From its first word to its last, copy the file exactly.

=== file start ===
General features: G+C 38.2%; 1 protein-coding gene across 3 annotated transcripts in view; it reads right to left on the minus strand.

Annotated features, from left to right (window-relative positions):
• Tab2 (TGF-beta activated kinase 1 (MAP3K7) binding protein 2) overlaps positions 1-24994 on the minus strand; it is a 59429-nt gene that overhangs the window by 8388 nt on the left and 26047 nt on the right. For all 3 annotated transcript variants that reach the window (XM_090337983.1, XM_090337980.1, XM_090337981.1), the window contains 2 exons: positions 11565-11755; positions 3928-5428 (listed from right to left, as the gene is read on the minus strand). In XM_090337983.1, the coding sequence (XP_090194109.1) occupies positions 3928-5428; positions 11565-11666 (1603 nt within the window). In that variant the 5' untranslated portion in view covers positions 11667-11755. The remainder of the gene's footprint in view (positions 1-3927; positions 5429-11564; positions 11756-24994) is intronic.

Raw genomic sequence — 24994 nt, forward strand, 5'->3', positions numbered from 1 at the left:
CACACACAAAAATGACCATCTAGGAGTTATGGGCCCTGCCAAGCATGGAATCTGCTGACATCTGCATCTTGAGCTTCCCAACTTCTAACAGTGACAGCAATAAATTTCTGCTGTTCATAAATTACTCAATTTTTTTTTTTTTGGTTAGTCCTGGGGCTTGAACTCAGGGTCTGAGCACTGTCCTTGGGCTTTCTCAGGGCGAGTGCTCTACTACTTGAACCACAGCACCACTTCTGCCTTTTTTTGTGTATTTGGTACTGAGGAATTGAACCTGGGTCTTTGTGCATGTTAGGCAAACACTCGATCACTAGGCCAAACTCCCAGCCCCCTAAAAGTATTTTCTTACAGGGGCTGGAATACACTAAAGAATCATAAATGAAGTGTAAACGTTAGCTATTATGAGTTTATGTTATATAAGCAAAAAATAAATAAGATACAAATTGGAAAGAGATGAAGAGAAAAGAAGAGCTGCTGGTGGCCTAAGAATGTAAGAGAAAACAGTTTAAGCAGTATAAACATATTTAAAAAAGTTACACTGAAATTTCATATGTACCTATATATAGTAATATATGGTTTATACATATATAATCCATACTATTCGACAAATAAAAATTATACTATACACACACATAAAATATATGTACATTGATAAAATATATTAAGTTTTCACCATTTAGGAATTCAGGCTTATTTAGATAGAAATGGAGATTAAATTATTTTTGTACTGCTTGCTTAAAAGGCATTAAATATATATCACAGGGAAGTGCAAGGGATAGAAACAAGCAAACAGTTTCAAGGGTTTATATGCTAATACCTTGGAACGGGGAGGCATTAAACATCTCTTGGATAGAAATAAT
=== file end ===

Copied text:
General features: G+C 38.2%; 1 protein-coding gene across 3 annotated transcripts in view; it reads right to left on the minus strand.

Annotated features, from left to right (window-relative positions):
• Tab2 (TGF-beta activated kinase 1 (MAP3K7) binding protein 2) overlaps positions 1-24994 on the minus strand; it is a 59429-nt gene that overhangs the window by 8388 nt on the left and 26047 nt on the right. For all 3 annotated transcript variants that reach the window (XM_090337983.1, XM_090337980.1, XM_090337981.1), the window contains 2 exons: positions 11565-11755; positions 3928-5428 (listed from right to left, as the gene is read on the minus strand). In XM_090337983.1, the coding sequence (XP_090194109.1) occupies positions 3928-5428; positions 11565-11666 (1603 nt within the window). In that variant the 5' untranslated portion in view covers positions 11667-11755. The remainder of the gene's footprint in view (positions 1-3927; positions 5429-11564; positions 11756-24994) is intronic.

Raw genomic sequence — 24994 nt, forward strand, 5'->3', positions numbered from 1 at the left:
CACACACAAAAATGACCATCTAGGAGTTATGGGCCCTGCCAAGCATGGAATCTGCTGACATCTGCATCTTGAGCTTCCCAACTTCTAACAGTGACAGCAATAAATTTCTGCTGTTCATAAATTACTCAATTTTTTTTTTTTTGGTTAGTCCTGGGGCTTGAACTCAGGGTCTGAGCACTGTCCTTGGGCTTTCTCAGGGCGAGTGCTCTACTACTTGAACCACAGCACCACTTCTGCCTTTTTTTGTGTATTTGGTACTGAGGAATTGAACCTGGGTCTTTGTGCATGTTAGGCAAACACTCGATCACTAGGCCAAACTCCCAGCCCCCTAAAAGTATTTTCTTACAGGGGCTGGAATACACTAAAGAATCATAAATGAAGTGTAAACGTTAGCTATTATGAGTTTATGTTATATAAGCAAAAAATAAATAAGATACAAATTGGAAAGAGATGAAGAGAAAAGAAGAGCTGCTGGTGGCCTAAGAATGTAAGAGAAAACAGTTTAAGCAGTATAAACATATTTAAAAAAGTTACACTGAAATTTCATATGTACCTATATATAGTAATATATGGTTTATACATATATAATCCATACTATTCGACAAATAAAAATTATACTATACACACACATAAAATATATGTACATTGATAAAATATATTAAGTTTTCACCATTTAGGAATTCAGGCTTATTTAGATAGAAATGGAGATTAAATTATTTTTGTACTGCTTGCTTAAAAGGCATTAAATATATATCACAGGGAAGTGCAAGGGATAGAAACAAGCAAACAGTTTCAAGGGTTTATATGCTAATACCTTGGAACGGGGAGGCATTAAACATCTCTTGGATAGAAATAAT